Chapter: Algebraic and Transcendent Numbers

The b-adic fractions used for the representation of real numbers are dependent on the basis $b.$ For instance, a real number like for instance $\pi$ can be written in the decimal system $3.14159 26536\ldots$, the binary system $11.001001000011\ldots,$ the hexadecimal system $3.243F6A8886\ldots$, etc.

Therefore, a real number $x\in\mathbb R$ can have different b-adic representations, and each b-adic representation provides only a little (if any) information about the nature of $x.$ Also, the distinction between rational numbers $\mathbb Q$ and irrational numbers $\mathbb R\setminus\mathbb Q$ does not reveal all aspects of the nature of real numbers, except the fact that an irrational number cannot be written as a fraction of two integers.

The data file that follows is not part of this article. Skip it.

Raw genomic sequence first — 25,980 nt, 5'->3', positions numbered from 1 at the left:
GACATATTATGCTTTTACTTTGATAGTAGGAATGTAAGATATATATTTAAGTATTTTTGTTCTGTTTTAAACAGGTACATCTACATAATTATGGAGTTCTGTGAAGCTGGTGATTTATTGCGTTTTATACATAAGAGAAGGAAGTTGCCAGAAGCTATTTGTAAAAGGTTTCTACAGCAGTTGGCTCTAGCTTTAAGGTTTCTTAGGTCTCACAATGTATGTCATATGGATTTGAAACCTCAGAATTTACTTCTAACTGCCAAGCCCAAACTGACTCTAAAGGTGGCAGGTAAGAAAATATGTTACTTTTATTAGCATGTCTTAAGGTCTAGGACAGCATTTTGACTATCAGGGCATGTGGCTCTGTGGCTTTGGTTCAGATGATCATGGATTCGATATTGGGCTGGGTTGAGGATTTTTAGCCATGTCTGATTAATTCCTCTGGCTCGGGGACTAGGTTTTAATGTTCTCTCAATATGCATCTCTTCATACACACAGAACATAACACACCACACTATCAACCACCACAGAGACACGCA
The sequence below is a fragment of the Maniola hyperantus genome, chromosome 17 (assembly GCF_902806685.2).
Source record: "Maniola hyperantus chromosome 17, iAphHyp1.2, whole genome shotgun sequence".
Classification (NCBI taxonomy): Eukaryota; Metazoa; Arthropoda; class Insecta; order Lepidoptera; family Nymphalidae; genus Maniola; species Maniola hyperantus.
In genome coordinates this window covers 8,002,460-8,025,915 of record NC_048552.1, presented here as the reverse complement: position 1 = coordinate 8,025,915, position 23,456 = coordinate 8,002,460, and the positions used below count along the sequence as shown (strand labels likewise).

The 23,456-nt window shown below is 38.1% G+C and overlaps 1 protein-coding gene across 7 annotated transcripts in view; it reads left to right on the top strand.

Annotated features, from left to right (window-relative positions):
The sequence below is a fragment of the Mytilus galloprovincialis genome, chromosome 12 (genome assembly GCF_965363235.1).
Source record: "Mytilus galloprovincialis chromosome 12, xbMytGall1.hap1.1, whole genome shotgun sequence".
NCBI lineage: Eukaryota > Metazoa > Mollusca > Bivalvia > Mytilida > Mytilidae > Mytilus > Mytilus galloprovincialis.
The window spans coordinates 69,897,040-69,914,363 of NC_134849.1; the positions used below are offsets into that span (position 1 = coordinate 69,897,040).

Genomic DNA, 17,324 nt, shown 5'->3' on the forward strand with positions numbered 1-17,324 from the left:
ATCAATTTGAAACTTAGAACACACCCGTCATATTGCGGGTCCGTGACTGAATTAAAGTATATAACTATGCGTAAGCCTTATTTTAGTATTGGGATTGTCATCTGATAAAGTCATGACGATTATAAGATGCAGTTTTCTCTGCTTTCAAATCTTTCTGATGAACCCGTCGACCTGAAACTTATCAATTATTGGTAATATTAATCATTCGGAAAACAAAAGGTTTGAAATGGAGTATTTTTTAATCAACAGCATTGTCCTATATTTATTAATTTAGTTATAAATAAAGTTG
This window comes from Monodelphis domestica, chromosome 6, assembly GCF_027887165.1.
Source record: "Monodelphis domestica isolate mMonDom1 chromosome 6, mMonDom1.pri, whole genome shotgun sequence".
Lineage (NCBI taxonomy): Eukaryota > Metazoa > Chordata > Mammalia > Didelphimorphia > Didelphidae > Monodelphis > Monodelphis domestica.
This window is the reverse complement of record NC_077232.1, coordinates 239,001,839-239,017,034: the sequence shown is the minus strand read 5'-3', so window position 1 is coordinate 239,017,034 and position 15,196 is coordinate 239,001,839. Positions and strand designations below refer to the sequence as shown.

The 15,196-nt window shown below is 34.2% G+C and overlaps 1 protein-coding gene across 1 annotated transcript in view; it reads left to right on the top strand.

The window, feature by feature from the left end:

Motivations: 1

  1. Definition: Continued Fractions
  2. Lemma: Continuants and Convergents

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References

Bibliography

  1. Kraetzel, E.: "Studienb├╝cherei Zahlentheorie", VEB Deutscher Verlag der Wissenschaften, 1981